At the end of September, I visited Strasbourg for a few days. It was my first trip there and I was excited to experience this ancient city which was designated as a World Heritage Site by UNESCO in 1988. It is also the seat of the European Parliament, the Council of Europe and the International Institute of Human Rights, which I think has created a wonderful blend of the old and new both in culture and architecture. Situated in Eastern France near the German boarder, Strasbourg has been disputed by both countries for centuries and thus its culture and architecture are highly influenced by both. While the official language is French, German is spoken frequently throughout the city.
Surrounded by the River Ill the overall feel of the city is still medieval with narrow cobblestone streets and timber framed buildings all centered around the massive sandstone Gothic Cathedral of Notre-Dame. A walk along the river’s edge allows you to circle the entire city in a short period of time. Unlike the Seine in Paris, where the river is bordered by wide walkways which can accommodate vehicles, the Ill has narrow banks that are covered with grass and flowers. At first I was afraid of getting lost, but then I remembered that some of the best parts of traveling come from getting lost and the discoveries that then result. I allowed myself to just wander enjoying the ebb and flow of narrow alleys to wide streets and then large plazas. At the end of my first day I found a great restaurant not three doors down from were I was staying. Chez Yvonne. I was warmly greeted and they gave me a wonderful table in a small and comfortable room even though I was by myself. The dinner was delightful and I later discovered that this is quite a famous restaurant having entertained world leaders like French Presidents François Mitterrand and Jacques Chirac and Russian President Boris Yeltsin. Being the creature of habit that I am, I took the rest of my dinners there and was not at all disappointed. During my stay I found that walking was the best way of getting around. Wear comfortable shoes and let yourself see all there is to see from your own two feet.
The Batorama is a boat tour that I took (the only time I didn’t walk) that I highly recommend. They offer three different tours, short, medium and long. I chose the long tour which circles the city center and then moves up the river to the European Institute. It is an hour and 15 minutes and at €12.50 it is well worth it. Each seat on the open air boat has its own headset which offers the audio guide in 16 different languages. Along with seeing the city from the river, which is stunning, you will also be treated to the two lochs which was really cool.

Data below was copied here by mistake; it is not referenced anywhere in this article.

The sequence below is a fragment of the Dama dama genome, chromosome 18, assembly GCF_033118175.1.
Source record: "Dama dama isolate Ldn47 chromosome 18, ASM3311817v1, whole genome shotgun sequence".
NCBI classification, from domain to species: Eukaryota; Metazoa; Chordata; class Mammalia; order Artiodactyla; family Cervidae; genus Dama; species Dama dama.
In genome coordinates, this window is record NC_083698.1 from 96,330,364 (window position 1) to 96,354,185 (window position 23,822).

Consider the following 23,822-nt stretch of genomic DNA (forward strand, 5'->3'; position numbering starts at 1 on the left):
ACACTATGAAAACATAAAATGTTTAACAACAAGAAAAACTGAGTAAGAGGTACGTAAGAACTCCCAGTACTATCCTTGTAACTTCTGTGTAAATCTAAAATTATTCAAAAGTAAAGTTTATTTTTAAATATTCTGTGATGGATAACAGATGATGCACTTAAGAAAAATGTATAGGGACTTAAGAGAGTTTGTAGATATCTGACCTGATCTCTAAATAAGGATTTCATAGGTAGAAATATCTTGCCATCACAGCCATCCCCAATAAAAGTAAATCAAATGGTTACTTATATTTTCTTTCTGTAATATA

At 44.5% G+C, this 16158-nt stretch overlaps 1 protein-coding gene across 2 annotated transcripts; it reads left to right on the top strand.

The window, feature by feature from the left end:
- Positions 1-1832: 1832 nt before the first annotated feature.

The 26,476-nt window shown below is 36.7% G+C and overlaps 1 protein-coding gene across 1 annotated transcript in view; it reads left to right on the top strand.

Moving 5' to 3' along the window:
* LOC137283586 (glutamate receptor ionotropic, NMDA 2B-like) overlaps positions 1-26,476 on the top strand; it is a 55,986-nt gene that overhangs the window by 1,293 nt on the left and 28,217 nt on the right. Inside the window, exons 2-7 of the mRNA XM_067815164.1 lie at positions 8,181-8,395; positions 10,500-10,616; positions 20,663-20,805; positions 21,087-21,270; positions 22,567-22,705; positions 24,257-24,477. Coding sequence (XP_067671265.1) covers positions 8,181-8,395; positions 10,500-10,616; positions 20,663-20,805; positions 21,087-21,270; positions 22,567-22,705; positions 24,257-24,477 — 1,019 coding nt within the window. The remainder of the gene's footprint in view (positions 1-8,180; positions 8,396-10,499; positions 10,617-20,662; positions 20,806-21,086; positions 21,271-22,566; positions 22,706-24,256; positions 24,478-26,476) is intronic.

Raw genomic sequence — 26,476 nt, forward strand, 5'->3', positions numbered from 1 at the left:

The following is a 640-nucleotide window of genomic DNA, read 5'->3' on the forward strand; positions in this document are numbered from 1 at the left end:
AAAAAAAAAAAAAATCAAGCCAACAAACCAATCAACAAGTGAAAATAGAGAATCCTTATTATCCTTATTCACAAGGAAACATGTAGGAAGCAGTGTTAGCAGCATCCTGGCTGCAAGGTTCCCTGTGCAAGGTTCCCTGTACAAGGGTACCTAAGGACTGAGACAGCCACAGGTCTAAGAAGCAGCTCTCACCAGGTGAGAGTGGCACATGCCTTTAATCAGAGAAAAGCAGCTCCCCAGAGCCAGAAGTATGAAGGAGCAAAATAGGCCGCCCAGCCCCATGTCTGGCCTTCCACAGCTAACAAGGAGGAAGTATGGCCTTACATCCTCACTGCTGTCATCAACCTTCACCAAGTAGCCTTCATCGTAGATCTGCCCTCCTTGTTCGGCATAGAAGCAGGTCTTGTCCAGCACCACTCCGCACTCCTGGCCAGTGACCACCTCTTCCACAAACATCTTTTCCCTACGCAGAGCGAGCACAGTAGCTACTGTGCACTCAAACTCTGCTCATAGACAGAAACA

At 466 feet, the Cathedral Notre-Dame has the distinction of having been the tallest building in the world from 1647 to 1874 and is still the highest extant structure still standing built entirely in the middle ages. It is a massive building with intricate designs both inside and out. Entrance to the interior is free but I also opted to pay the €5 to trek up the narrow spiral staircase that consists of 332 steps. With my fear of heights, I was pushed to my limit as I made my way up the tiny stone steps. The solid stone walls gave way to narrow openings providing a nauseating view of the city below. But I persevered and made it to the viewing platform which of course brought on more dizzying bouts of fear. I creeped my way to the edge and managed to take a few photos. Proud of myself, I started to the second staircase for what I thought would be an easy walk back down – WRONG! To my horror, it was even harder walking back down due to the windows that were cut into the walls. On the way up I could avoid looking out of them by focusing on the center of the staircase. This was more difficult to do on the return trip and I was forced to stop on several occasions to recover my senses. The things I will do to get a good picture.
The European Institute, Parc de l’Orangerie and Pavillon Joséphine are all a short 20 minute walk from the city center. If you follow the river path, it will take a little bit longer, but the view is incredible. Along the way you will see St. Paul Church, the Arte TV building, the European Parliament and the Counsel of Europe. They are all architectural marvels and worth the time to see. Pavillon Joséphine and Parc de l’Orangerie were built for Napoleon’s Joséphine, but according the the Batorama tour, she never visited. The Pavillon is nice, but the l’Orangerie is definitely worth the trip. Beautifully maintained, there is a large area with trees, grass and quiet paths. There is also a serene lake with duck, two grand swans and a grotto with waterfall. I spent about two hours just sitting and enjoying the view. In the afternoon they have small boats that you can rent and go out on the lake.
Petit France is not to be missed. Probably my favorite part of the city, it has some of the most amazing structures dating back to the 17th century. Also very popular with tourists, I was surprised to find it not crowded. It is packed with cafes, restaurants and specialty shops that are sure to delight even the most finicky tourist. Enjoy an afternoon drink at the cafe in the Place B. Zix with a view of the canal and see how time just seems to slow down. I bought some of the most delectable ginger bread at Mireille OSTER and found another year round Christmas ornament store that will blow your mind (no photos allowed unfortunately).
This just scratches the surface of what there is to do and see in Strasbourg. There are museums and shops that will satisfy all manner of desires from modern art to ancient artifacts and everything in-between. I will be returning in December, this time with Mitch and our friends Nicolas and Christophe for Strasbourg’s world famous Christmas Markets. In the meantime, enjoy the additional photos below from my trip.